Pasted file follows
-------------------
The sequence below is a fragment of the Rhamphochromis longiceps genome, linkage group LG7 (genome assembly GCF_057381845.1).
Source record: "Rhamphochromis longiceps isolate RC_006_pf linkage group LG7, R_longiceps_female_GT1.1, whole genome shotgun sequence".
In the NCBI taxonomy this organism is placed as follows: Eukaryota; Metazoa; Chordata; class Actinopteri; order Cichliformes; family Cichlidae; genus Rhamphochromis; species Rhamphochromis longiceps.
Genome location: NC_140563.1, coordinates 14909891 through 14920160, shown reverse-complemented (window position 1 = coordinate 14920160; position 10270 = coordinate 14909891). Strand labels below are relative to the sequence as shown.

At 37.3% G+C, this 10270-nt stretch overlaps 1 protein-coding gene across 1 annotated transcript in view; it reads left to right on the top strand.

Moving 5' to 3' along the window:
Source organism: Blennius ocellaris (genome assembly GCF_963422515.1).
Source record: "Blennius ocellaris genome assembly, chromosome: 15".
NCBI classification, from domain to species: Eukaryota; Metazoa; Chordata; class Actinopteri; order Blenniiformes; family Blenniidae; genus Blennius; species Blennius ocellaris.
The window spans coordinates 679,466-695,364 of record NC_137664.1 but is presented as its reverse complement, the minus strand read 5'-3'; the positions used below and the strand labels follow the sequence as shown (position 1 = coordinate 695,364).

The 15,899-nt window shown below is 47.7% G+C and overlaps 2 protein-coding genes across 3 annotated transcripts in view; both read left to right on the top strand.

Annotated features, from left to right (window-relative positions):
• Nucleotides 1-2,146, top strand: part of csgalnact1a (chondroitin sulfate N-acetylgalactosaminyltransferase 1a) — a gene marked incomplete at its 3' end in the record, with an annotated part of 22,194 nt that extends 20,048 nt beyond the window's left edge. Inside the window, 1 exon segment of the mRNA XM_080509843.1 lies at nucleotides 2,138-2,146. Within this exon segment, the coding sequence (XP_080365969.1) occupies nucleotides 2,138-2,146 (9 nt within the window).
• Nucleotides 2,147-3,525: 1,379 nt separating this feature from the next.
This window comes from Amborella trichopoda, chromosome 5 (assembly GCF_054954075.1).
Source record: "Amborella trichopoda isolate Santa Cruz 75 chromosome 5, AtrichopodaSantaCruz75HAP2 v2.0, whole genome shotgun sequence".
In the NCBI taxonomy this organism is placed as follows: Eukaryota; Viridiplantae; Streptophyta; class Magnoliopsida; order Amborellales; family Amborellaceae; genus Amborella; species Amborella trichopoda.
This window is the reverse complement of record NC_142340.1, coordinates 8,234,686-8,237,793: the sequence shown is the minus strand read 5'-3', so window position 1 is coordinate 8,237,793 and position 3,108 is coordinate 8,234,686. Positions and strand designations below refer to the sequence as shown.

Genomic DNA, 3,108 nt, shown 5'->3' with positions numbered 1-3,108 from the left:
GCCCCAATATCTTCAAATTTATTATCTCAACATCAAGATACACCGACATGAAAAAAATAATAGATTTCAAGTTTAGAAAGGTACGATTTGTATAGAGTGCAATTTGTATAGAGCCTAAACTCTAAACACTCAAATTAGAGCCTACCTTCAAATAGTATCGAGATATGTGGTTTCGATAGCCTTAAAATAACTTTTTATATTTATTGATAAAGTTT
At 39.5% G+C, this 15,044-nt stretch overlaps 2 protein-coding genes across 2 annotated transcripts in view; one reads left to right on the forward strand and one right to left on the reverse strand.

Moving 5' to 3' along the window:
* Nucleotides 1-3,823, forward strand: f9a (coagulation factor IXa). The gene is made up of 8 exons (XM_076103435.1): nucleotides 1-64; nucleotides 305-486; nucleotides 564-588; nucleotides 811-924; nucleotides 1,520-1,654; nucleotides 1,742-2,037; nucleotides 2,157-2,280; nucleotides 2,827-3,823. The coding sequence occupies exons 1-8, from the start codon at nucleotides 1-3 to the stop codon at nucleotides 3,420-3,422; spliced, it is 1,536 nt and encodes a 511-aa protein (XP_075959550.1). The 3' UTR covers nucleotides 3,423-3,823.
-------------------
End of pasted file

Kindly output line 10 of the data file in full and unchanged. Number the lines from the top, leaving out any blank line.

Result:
The window spans coordinates 679,466-695,364 of record NC_137664.1 but is presented as its reverse complement, the minus strand read 5'-3'; the positions used below and the strand labels follow the sequence as shown (position 1 = coordinate 695,364).